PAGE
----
- Sectors that involve land acquisition remain at particularly high risk as the proposed new law related to it is likely to increase costs even as there is yet uncertainty over when it will be passed in parliament. Divergent interests within the different ministries/ departments of the government continue to stall projects and delay investments. This is also an area where multinational companies remain vulnerable in terms of reputational risks and charges or actual incidents of corruption.
Amidst doubts about the growth story in India, the spirit of entrepreneurship that thrived ‘despite the government’ is still in place and likely to remain an important driver of economic activity in the country but multinational companies are likely to succeed if they approach investment with patience, reserve capital and a longer term perspective.
- The other Asian economy that has attracted unprecedented attention is Myanmar/ Burma. With abundant natural resources it is likely to mainly attract natural resource seeking FDI in the coming years. Given its sizeable population, there is an expectation that it could also become an efficiency seeking FDI destination as low end manufacturing centers move out of China.
- With its unique geographical location at the cusp of China, India and Southeast Asia, Myanmar may be considered as a strategic investment destination. It is likely to be in the interest of investors to make an early entry to establish first mover’s advantage to take long term benefits of investment in the region. Some of the areas where businesses can look for opportunities include – oil and gas, mining, agro-commodities, hydro and infrastructure development, tourism sectors, telecommunication and the healthcare sectors.
- The embrace by the international community- particularly US, UK, Japan, India and members of ASEAN- of the reforms is a welcome development as greater integration into the international economy raises the cost of reversing the reforms process. The move to shift away from the overwhelming dependence on China for business and investments has also been welcomed by the local population.
- Considerable risks still exist, however, for businesses looking to operate or invest in the country. Myanmar’s political reforms are still a work in progress and the country remains a long way from being fully democratic. The country’s years of isolation and military rule have also meant that infrastructure (particularly health, education, transport, and communications infrastructure), capital markets and institutions are underdeveloped. Corruption, a weak legal system and judiciary, continuing human rights abuses and a lack of protection for investors are also significant risks that may take some time for Myanmar to fully address.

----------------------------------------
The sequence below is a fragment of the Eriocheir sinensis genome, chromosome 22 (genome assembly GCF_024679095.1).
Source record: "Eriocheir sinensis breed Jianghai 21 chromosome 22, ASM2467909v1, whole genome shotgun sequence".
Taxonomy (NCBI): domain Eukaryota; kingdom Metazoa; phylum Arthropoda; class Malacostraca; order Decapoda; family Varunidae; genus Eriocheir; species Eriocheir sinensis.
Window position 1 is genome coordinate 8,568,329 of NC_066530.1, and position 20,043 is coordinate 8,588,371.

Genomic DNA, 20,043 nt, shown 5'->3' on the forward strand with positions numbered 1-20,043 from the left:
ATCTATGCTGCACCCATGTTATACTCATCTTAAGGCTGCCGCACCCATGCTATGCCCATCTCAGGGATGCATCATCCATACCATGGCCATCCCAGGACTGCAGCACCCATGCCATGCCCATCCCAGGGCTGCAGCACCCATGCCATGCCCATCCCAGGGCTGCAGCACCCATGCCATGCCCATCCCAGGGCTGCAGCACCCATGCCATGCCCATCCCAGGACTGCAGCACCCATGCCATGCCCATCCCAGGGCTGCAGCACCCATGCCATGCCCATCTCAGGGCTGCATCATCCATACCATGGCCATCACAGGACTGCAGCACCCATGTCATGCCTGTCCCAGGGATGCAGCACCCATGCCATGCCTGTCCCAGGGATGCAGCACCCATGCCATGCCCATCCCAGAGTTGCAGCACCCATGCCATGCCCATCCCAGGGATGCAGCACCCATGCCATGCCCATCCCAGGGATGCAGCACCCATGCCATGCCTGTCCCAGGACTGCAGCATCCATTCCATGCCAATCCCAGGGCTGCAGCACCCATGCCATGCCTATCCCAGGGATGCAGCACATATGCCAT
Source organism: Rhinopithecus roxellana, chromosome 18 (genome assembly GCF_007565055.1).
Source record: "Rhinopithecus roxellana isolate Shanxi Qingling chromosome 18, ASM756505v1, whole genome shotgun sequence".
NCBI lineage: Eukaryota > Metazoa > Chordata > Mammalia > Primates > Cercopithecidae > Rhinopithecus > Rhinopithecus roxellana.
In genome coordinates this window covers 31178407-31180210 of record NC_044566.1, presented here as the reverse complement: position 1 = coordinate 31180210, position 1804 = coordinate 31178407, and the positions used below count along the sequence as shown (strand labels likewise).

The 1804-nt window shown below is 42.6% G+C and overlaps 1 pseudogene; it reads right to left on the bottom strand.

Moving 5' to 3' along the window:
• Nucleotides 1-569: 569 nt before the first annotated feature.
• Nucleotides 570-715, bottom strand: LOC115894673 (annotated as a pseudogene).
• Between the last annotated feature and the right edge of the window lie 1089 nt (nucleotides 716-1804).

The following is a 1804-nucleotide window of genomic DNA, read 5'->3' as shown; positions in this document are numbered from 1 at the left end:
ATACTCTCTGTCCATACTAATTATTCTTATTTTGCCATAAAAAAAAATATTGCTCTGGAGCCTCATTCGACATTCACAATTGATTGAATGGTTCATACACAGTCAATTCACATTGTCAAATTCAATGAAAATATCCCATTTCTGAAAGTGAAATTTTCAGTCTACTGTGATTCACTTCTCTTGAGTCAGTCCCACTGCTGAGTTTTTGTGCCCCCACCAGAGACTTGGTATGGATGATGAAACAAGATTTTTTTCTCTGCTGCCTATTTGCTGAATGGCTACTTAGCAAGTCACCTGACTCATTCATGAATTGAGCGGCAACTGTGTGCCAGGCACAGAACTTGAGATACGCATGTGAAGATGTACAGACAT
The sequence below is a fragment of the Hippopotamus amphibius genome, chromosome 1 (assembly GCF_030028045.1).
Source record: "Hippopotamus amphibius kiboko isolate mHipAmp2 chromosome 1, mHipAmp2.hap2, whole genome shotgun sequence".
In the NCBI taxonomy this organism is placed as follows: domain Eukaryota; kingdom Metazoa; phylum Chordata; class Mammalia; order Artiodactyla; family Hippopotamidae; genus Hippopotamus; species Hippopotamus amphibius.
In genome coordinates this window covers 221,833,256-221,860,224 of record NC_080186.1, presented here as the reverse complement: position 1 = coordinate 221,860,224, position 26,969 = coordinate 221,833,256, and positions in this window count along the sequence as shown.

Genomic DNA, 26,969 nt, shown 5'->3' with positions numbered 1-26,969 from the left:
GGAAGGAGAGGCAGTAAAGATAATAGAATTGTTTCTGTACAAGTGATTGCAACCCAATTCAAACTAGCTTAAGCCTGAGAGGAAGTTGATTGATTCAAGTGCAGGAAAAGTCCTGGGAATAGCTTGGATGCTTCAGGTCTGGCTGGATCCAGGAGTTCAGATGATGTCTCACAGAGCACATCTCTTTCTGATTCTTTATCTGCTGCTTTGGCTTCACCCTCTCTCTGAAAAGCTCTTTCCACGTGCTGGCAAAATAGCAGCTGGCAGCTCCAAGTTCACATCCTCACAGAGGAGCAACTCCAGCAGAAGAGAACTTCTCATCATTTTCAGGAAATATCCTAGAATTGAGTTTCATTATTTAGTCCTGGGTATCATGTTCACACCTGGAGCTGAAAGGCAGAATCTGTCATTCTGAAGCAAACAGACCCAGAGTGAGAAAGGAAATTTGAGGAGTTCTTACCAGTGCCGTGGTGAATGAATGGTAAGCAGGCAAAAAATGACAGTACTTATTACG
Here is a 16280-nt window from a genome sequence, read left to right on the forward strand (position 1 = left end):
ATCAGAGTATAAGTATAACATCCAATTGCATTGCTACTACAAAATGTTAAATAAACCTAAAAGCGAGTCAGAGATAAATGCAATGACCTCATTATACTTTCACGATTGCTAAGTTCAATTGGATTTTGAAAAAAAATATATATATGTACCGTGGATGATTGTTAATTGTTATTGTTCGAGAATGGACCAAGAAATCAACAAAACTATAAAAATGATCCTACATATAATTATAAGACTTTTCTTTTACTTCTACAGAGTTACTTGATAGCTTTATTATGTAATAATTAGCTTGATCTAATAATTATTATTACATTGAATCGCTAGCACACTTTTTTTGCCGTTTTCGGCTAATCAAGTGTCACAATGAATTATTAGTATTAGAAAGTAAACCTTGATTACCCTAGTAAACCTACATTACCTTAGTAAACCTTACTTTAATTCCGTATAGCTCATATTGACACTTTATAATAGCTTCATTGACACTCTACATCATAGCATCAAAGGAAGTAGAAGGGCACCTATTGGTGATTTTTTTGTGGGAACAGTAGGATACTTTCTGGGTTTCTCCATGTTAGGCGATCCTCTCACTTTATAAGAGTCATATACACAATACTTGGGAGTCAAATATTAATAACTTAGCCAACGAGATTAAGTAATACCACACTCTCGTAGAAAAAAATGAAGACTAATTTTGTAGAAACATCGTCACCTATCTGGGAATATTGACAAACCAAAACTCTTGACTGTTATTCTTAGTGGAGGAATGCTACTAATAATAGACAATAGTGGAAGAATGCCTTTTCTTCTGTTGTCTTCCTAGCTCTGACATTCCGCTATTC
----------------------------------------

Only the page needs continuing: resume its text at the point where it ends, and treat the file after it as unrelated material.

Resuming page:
- Ethnic tension, that may result in civil war or violence continue to threaten operations and safety of lives for people working in different parts of Myanmar. Any escalation will have an adverse impact on the reforms process and economic growth.
- Large scale investments (mainly Chinese) have created limited employment and have had considerable environmental and social costs. This has led to a number of local protests against big infrastructure project. There are also reports of forced and child labour as well as weak environmental regulations which investors, particularly from the US and EU, will have to look out for as these could have an adverse bearing on their reputation and cause legal problems.
- The continuing reports of the military’s involvement, particularly through the two military conglomerates, the Union of Myanmar Economic Holding Limited and the Myanmar Economic Corporation, poses risk for US and EU companies as human rights organizations and international NGOs are likely to keep a close watch on their dealings and the extent of their relationships.
Both, the government and the opposition party- the National League for Democracy (NLD), led by Aung San Suu Kyi have made it known that they encourage investments that benefit the local economy in terms of generating jobs, skills development, technology transfer etc. It would be important for multinational countries to put in place rigorous CSR projects and incorporate business models that benefit the locals. Further US and EU multinational corporations may benefit from JVs with companies from ASEAN, India, Japan and other stakeholder countries who have experience of doing business in the country.